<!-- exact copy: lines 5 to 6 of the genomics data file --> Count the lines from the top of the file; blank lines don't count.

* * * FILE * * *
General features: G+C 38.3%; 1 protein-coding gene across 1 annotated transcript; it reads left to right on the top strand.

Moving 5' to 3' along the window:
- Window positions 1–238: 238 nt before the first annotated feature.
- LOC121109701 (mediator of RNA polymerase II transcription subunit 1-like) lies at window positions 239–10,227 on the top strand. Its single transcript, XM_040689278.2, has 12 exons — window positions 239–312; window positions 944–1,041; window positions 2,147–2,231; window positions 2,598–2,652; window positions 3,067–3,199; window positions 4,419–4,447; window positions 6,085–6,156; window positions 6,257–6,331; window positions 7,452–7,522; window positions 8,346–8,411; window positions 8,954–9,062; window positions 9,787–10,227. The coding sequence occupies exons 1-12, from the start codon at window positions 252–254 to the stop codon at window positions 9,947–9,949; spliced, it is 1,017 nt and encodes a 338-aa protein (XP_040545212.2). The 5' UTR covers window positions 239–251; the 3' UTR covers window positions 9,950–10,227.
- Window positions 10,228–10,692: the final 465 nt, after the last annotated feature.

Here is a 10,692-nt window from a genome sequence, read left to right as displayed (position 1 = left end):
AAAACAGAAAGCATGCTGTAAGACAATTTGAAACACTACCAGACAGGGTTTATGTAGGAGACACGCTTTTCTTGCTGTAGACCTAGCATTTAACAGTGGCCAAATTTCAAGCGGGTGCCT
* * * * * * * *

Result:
- Window positions 10,228–10,692: the final 465 nt, after the last annotated feature.

Here is a 10,692-nt window from a genome sequence, read left to right as displayed (position 1 = left end):